'The Altazimuth at the Royal Observatory, Greenwich', 1891.
4 0 c m
actual image size: 32cm x 32cm

'The Altazimuth at the Royal Observatory, Greenwich', 1891.

© Science Museum / Science & Society Picture Library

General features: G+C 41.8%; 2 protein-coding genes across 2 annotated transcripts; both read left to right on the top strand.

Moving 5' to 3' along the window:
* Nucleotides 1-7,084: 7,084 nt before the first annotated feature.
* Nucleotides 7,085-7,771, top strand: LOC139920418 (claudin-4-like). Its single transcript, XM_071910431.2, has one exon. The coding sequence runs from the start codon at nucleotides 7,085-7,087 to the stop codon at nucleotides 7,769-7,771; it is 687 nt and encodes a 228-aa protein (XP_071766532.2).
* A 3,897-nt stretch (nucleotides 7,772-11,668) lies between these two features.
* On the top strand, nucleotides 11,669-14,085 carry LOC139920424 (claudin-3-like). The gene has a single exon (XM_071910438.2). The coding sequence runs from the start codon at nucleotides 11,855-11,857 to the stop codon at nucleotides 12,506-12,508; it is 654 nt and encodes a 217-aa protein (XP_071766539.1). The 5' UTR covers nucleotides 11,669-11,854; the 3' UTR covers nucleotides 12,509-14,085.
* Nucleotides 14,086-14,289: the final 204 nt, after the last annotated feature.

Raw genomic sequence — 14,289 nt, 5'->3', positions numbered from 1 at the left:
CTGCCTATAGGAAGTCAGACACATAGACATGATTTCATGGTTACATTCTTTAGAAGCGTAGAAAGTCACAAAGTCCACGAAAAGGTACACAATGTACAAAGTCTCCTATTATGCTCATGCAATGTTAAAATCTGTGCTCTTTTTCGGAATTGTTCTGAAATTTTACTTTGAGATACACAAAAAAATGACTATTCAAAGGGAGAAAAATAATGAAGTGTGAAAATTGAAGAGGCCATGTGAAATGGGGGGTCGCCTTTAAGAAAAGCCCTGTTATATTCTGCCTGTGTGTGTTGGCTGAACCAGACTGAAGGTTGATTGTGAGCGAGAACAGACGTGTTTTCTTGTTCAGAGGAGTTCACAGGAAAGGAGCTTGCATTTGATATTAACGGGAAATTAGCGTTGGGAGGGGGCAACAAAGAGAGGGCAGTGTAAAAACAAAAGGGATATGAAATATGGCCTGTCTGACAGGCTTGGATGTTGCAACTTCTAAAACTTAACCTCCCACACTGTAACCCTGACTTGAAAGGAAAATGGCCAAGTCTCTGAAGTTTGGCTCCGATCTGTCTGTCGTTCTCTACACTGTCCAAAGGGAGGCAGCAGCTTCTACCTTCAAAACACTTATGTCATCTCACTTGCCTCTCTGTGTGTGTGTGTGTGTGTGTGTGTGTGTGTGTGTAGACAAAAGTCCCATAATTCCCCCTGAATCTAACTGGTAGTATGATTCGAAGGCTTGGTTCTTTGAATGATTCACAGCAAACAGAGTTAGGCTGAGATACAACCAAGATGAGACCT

Engraving of Airy's Altazimuth, a meridian instrument at the Royal Observatory, Greenwich (now part of Greater London). Designed by George Bidell Airy (1801-1892) the Astronomer Royal, in 1847, the instrument was made by Ramsome & Sims of Ipswich with optical parts by Troughton & Simms, London. The altazimuth was used to measure the position of the Moon as it moved acros the sky. Unlike transit instruments that can only make measurement in the north-south meridian, the altazimuth can point anywhere in the sky. From 'The Midnight Sky: Familiar Notes on the Stars and Planets' by Edwin Dunkin (1821-1898), a popular account of the stars and planets published in 1891. Dunkin was chief asistant at the Greenwich Observatory.

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